By 1010 WINS’ Larry Mullins

NEW YORK (1010 WINS) — Met a guy recently who made it quite clear: Silicon Valley (in Northern Cal) has nothing on Harlem! Sat down with Clayton Banks, who started a “think tank” (for all things techie) at a lab up in Harlem. His whole thing is putting Harlem (and other urban areas) “on the map,” as a high-tech hub.

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Silicon Harlem was born in 2008 and with its digital diversity and education programs (geared at youngsters, as well as oldsters), Banks was telling me that it has gotten traction, and folks are starting to notice. As we see big companies like Amazon considering New York for its new headquarters (at least six cities are vying), Silicon Harlem is basically telling them, “Hey, look at us, we’re tech-savvy too and we have the people to help you get the job done.” And who better than Banks to make it happen? This guy has pioneered many cable and communications processes, which we use today for the last 20 years.

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Remember the Sega gaming consoles from back in the day (dating myself, I know)? Well Banks was a senior VP at the time, instrumental in launching what would become the first interactive cable service available in the U.S. He also put in some time with companies like Showtime, HBO and Time Warner — a very diverse background, which armed him with a ton of knowledge, which he has decided to share with the community.

Listening to him talk, you could tell that he’s all about helping people, as he explains that he had access to all those resources and wanted to share it with the masses to create a Harlem that is digitally diverse. It’s so funny — almost everything we do today has something to do with computers. Banks says if you’re digitally illiterate, you might find yourself in dire straits when it comes to job, keeping up with critical lifestyle systems (the codes at doctor’s offices), etc.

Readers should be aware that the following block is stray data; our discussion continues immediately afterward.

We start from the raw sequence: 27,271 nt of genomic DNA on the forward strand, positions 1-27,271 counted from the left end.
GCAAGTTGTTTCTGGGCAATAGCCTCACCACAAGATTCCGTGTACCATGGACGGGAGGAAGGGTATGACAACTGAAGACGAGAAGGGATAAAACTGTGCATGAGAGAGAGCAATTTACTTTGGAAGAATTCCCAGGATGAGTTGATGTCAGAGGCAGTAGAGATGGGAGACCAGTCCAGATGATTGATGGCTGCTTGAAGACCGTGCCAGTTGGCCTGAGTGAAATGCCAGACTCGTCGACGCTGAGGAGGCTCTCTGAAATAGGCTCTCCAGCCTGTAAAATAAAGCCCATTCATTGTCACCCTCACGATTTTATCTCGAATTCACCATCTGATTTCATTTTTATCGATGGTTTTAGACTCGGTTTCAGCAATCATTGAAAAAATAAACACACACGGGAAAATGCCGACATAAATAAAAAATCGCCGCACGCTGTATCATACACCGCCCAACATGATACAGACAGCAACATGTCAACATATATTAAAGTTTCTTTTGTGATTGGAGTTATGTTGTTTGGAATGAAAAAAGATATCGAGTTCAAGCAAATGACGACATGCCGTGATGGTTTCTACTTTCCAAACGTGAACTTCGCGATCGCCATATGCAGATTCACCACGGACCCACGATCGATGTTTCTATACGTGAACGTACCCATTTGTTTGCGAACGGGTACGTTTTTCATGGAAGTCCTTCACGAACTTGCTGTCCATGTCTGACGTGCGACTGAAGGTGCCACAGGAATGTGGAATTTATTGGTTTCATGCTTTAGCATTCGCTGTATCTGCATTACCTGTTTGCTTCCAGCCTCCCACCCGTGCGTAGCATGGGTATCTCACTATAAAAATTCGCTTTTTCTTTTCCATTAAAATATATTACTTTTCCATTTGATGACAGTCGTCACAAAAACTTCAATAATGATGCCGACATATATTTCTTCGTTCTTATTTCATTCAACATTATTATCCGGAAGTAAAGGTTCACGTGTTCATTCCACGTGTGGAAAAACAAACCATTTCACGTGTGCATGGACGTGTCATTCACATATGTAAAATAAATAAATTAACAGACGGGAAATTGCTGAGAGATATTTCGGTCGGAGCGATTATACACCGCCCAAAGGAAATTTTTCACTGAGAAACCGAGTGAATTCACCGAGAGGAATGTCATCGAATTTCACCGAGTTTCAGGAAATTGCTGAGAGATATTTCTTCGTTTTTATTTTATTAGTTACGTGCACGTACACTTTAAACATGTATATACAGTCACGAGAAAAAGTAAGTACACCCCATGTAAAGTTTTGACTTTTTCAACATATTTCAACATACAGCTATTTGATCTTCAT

I can’t even begin to tell you how many hats Banks has worn, and not to mention the many awards that he was won, as a result of his work. All I know is that this Harlemite is very intimidating (to me) with all his computer savvy. But he says that’s the reason folks need to become computer literate; so we “don’t” get intimidated by the new world landscape. He’s already working in our public schools, teaming up with the NYC Mayor’s office and he’s worked with former President Bill Clinton on several computer-based initiatives, and he’s not done yet. He has a huge Silicon Harlem conference coming up this year, which features workshops, networking and even a “pitch session” for people to take their best shot at getting their futuristic products noticed.

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I’m impressed, but heck, this dude had me when he told me about a recent interactive workshop where kids were actually playing video games… that “they” created. What??